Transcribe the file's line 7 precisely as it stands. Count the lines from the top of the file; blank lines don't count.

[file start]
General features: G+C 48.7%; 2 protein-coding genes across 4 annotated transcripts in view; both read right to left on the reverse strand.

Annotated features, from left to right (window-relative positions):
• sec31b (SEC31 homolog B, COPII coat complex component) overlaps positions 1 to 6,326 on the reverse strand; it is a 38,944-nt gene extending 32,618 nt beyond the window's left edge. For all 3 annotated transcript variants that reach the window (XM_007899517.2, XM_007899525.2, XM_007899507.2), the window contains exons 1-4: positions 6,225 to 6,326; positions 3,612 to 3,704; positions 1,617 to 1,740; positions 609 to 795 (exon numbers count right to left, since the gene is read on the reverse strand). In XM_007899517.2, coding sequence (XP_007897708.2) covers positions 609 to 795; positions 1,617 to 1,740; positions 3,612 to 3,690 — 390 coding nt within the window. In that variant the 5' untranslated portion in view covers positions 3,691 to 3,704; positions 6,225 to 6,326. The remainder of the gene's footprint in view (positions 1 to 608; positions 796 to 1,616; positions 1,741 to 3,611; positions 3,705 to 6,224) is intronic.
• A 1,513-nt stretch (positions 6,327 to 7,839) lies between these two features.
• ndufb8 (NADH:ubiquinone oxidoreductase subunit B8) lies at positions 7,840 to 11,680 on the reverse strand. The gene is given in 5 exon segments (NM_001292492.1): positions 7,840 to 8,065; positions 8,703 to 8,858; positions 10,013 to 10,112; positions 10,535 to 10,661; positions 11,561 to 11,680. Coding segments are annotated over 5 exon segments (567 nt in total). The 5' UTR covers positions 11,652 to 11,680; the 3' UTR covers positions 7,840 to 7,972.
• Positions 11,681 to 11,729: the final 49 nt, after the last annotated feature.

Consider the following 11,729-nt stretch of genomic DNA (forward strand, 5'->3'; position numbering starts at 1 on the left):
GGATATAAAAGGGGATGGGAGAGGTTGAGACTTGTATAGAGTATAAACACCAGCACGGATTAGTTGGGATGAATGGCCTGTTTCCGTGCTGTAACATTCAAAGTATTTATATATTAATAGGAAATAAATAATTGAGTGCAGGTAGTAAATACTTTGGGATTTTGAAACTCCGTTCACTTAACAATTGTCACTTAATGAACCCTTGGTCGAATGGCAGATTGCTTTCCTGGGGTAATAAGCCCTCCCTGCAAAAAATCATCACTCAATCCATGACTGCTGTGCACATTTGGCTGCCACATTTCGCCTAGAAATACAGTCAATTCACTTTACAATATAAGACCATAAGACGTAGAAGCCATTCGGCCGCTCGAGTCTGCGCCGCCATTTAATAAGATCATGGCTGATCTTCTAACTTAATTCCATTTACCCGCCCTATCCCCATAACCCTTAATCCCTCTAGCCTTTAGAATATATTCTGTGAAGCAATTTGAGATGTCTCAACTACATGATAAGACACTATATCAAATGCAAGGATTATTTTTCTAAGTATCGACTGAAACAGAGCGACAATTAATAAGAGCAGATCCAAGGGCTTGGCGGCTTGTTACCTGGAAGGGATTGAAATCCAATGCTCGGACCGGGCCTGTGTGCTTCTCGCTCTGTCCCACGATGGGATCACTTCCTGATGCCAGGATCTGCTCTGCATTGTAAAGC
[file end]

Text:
Consider the following 11,729-nt stretch of genomic DNA (forward strand, 5'->3'; position numbering starts at 1 on the left):